I got beat down by an angry man with a very large axe and more needles stuck in him than a homicidal acupuncturist’s victim. Apparently in Resident Evil, once you’re out of bullets, you can only kick once or twice. Maybe your legs get tired, I don’t know.
Anyway, after a bunch of zombies ripped our organs out, Jon tactfully suggested that when we are selecting our future career goals, we don’t include Expert Zombie Fighting Team. I am inclined to agree with him.
So, if a zombie-infested apocalypse ever comes, be prepared. Have a bunker ready, and a team of assassins (protection) and farmers (you have to eat something) on hand. Not even world dominators can handle every situation personally. When faced with mobs of undead, it’s okay to delegate.
Image credit: Axeman and Viva Pinata
February 9th, 2009 — Guide to World Domination
How to Pacify the Masses
A surefire method that works every time.
Step 1: Order 30 burritos.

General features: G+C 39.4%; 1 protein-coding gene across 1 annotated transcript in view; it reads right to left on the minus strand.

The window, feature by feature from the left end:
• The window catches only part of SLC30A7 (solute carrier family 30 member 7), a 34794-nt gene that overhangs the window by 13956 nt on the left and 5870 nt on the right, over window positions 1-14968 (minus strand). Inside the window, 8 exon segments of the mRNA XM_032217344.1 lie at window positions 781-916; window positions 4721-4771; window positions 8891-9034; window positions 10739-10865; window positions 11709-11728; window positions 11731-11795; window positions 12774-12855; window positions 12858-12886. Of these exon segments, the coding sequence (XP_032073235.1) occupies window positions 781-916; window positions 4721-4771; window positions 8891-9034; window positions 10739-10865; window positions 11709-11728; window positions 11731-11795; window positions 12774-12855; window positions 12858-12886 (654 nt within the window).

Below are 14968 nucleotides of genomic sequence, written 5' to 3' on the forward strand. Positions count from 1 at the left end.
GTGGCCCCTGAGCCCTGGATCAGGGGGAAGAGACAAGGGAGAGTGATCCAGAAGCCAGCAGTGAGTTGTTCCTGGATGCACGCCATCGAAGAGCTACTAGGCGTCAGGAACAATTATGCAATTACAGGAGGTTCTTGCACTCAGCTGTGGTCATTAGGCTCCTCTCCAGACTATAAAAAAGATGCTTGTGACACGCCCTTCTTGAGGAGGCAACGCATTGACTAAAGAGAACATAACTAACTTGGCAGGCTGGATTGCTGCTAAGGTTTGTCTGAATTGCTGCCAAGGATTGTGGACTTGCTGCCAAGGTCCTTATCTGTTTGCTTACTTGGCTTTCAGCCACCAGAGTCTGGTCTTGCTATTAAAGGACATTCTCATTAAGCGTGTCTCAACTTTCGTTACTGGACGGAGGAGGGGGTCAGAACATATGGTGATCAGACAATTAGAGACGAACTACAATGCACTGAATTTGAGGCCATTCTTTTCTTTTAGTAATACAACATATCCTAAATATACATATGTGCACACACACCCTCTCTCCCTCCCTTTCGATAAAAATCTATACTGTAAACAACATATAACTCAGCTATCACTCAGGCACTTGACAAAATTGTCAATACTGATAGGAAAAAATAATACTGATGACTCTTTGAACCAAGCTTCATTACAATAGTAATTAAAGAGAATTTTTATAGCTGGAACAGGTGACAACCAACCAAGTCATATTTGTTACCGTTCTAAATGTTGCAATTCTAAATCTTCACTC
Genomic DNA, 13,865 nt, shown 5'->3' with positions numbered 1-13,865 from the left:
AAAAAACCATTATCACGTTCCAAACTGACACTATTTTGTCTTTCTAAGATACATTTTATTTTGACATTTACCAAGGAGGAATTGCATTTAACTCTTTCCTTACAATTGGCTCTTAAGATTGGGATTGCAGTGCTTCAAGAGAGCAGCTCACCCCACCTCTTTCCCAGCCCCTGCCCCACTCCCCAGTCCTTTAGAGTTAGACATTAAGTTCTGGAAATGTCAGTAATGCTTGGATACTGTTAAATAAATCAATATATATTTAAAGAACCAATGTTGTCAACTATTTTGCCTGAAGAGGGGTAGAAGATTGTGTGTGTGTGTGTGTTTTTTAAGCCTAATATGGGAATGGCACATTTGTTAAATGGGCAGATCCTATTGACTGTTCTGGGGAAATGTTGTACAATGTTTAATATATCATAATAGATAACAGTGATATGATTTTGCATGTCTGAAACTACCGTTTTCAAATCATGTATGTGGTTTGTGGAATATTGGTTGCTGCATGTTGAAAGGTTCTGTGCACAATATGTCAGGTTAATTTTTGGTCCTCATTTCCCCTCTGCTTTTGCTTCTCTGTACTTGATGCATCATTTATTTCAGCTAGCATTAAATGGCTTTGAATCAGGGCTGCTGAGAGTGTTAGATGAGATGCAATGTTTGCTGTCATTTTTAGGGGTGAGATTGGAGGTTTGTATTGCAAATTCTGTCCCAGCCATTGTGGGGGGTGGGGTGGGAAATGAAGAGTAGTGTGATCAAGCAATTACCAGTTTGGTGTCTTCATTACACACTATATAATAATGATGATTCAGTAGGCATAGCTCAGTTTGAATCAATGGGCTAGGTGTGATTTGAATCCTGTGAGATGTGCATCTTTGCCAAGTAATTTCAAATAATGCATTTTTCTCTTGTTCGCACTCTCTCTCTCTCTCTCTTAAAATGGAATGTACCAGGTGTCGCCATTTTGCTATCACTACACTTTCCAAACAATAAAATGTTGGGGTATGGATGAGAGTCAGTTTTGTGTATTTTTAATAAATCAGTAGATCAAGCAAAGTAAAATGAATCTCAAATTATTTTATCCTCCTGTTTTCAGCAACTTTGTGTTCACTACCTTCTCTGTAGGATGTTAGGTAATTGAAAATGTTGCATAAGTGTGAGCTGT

Step 2: Lay them out on a table.
Step 3: Yell FREE FOOD at the top of your lungs.
Step 4: Wait until a crowd gathers and people start stuffing themselves.
Step 5: Provide couches and lemonade. Repeat as often as necessary. Vary food type for optimal results.
January 4th, 2009 — Guide to World Domination
Yes, Virginia, there is such thing as an invisibility cloak. Or a Klingon cloaking device. Check this article out.
Thank you, Reddit, for highlighting this article.
Image credit: Lolcats cloaking device
More articles: Discovery & National Geographic
November 26th, 2008 — Guide to World Domination
Welcome to Tropico, a fantastic world domination game developed by PopTop Software in 2001. This game is not for the faint of heart. You are an evil ruler of a resource-rich island and you are determined to wring it for its last drop of profit.
Alternatively, you can just choose to build a lot of goat farms.
What’s Tropico About?